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The Body Politic: Video from The Met Collection, an exhibition at the Met Breuer, features four videos ranging in length, subject matter, and tone. Created over a span of two decades, the works are David Hammons’s “Phat Free” (1995), Arthur Jafa’s “Love Is The Message, The Message Is Death” (2016), Steve McQueen’s “Five Easy Pieces” (1995), and Mika Rottenberg’s “NoNoseKnows” (2015). They are disparate but nonetheless speak to one another. The connections between them are not always obvious, but the films can be seen as four separate conversations about the body that inform and overlap with each other.
David Hammons’s “Phat Free” is short and minimal. Beginning in absolute darkness, the film gives us a sound before it gives us a visual: what seems to be a brackish, partly ominous drum beat. Eventually, the film reveals the artist kicking a large steel can along a city street. When the image becomes clear, the nonsensical sound becomes sense, as the mind connects what is actually happening to what it’s been listening to without context. The space in which the film is shown — a darkened gallery where one watches a blank screen at first, hearing the sounds of something as yet unconnected to meaning — is a negative space, one gradually filling up with meaning. Whether the viewer is frightened or intrigued is determined by what one’s mind — informed by one’s social and political background — imagines in the void.
At the Met, even when the screen was filled with images and meaning, visitors peeked in, looked quickly, and left. What does it take to engage an audience? What does the audience want? The film itself also illuminates the fact that so many viewers seem disinterested — the camera following Hammons down the street catches passersby who don’t notice him. This says something not just about what the art world wants, but also about how contemporary American society sees a black man — which is to say, it often doesn’t. In an interview in 1986, Hammons said: “Doing things in the street is more powerful than art I think because art has gotten so … I don’t know what the fuck art is about now. It doesn’t do anything. Like Malcolm X said, it’s like novocaine. It used to wake you up but now it puts you to sleep.”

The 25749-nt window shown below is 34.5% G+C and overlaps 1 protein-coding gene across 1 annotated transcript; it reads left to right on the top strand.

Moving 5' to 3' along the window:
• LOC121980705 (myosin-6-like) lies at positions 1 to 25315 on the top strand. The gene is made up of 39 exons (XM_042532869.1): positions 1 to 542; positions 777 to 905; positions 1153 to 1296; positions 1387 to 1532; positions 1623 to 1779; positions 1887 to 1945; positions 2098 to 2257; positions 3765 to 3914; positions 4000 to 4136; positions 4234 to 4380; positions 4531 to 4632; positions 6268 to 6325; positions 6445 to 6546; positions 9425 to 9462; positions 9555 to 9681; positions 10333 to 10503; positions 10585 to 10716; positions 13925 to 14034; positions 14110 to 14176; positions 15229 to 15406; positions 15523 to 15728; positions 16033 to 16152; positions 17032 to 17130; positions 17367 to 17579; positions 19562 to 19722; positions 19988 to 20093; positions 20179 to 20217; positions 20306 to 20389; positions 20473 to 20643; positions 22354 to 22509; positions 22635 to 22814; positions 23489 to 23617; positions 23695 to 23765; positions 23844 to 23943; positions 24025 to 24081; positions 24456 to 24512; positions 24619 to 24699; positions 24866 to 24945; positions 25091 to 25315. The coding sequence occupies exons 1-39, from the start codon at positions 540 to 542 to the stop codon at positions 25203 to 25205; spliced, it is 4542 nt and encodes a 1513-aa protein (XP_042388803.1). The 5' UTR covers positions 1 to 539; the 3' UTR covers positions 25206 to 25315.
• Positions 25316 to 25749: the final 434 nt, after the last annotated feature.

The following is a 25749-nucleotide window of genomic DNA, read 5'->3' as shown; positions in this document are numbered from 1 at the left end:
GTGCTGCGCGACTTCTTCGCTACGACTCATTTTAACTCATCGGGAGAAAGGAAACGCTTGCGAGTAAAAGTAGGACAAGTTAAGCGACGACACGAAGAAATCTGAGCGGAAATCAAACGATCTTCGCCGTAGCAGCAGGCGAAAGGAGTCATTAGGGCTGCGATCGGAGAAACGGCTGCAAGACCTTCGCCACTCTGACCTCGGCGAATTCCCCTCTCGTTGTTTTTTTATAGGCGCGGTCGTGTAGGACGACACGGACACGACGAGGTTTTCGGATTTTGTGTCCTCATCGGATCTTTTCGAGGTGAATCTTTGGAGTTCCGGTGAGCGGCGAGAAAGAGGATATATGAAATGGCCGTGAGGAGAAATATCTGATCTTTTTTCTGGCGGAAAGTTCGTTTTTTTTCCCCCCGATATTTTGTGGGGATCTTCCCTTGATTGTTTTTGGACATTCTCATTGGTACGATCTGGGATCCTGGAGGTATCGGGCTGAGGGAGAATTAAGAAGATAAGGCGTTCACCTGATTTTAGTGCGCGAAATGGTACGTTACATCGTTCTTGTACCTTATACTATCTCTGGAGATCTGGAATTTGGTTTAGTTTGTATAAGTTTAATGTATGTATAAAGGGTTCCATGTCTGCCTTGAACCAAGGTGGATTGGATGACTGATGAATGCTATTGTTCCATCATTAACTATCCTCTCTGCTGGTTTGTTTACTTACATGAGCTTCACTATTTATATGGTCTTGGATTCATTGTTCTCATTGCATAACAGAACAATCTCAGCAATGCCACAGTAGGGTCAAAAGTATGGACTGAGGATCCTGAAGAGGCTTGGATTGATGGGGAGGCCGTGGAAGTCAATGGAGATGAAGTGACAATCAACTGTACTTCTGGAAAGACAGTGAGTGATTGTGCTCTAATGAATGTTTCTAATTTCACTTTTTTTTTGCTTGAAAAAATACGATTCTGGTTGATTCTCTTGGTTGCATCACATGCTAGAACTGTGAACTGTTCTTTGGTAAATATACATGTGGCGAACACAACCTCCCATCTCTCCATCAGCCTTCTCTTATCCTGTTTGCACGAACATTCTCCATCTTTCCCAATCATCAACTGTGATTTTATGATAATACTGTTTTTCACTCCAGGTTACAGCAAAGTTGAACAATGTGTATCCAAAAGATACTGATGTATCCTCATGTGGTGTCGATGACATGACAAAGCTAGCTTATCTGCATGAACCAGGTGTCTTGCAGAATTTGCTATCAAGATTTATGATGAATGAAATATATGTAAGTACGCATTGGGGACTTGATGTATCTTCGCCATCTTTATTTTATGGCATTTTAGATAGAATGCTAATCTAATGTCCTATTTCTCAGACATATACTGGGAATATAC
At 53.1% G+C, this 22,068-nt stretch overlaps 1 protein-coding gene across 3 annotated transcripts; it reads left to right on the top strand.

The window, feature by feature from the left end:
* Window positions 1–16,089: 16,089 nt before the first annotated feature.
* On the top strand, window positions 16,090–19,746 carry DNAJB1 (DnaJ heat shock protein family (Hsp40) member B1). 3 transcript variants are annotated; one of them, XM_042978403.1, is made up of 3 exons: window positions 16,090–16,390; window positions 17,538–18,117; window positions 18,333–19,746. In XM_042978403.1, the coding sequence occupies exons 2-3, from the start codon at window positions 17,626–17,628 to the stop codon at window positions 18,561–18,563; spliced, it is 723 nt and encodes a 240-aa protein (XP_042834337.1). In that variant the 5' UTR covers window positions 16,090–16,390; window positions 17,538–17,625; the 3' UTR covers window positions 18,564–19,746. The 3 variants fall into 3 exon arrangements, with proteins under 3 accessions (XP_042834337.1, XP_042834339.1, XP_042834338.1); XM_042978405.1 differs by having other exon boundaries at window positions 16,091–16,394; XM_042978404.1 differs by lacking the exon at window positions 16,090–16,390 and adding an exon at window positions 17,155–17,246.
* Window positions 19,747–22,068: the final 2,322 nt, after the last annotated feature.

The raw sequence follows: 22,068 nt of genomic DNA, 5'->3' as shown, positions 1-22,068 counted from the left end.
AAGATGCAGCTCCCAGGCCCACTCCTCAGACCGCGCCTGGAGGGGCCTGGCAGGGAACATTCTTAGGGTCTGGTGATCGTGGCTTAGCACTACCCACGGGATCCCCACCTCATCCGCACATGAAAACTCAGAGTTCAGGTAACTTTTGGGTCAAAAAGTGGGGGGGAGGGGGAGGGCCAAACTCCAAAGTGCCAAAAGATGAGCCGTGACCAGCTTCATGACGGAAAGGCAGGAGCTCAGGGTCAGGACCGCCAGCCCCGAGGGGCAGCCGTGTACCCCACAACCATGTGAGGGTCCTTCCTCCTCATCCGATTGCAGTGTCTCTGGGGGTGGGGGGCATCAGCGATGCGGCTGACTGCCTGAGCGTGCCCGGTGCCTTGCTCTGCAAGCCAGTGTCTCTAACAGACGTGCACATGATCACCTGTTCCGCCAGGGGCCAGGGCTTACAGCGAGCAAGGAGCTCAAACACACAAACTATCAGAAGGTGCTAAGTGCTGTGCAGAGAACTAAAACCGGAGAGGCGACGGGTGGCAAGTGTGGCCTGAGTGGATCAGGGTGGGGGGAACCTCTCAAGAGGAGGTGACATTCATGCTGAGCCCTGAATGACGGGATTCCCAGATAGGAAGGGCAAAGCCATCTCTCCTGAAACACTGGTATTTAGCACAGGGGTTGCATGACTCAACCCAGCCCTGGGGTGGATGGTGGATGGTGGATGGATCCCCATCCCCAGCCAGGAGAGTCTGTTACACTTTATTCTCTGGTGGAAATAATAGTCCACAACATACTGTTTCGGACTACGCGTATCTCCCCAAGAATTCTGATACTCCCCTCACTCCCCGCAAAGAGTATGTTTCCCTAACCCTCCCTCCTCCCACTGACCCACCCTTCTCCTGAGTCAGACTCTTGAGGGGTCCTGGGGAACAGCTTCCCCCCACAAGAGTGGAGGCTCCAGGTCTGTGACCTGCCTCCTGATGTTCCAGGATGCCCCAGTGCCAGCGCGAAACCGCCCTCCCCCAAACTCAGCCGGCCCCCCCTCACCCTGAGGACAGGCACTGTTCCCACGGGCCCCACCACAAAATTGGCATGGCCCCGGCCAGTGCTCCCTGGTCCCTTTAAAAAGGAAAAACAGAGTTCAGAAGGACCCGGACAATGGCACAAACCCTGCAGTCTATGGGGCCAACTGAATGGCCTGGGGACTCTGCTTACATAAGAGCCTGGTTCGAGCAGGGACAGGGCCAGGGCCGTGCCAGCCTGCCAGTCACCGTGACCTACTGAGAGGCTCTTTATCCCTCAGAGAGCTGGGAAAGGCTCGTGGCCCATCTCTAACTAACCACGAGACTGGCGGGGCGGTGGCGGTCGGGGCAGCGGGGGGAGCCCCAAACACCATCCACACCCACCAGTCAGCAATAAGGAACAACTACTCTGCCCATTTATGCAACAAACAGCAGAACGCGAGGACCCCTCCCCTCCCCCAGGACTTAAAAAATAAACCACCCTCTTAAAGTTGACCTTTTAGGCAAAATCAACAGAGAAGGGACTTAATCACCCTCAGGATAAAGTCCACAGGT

At 22 minutes, Mika Rottenberg’s “NoNoseKnows” is the longest video in the show. Accompanied only by ambient sound, the work features a blonde woman moving through empty, corporate, white-walled hallways and small rooms in a series of absurd and disgusting scenes that channel artist Paul McCarthy, as well as Spike Jonz and Charlie Kaufman’s film Being John Malkovich. Her presence is juxtaposed with another set of small rooms, in which female Chinese workers make pearls. Settling for the majority of the film in a chair at a desk in a tiny room packed with plastic-wrapped flower arrangements, piles of leftover food, and a bowl of pearls with a pair of inverted feet inside it, the blonde woman sits before a fan that’s operated by one of the Chinese workers. Seemingly lured by the power or scent of the fan, the woman moves nearer and nearer to it as her nose becomes longer and longer; eventually it reaches Pinocchio length and becomes covered in red pustules.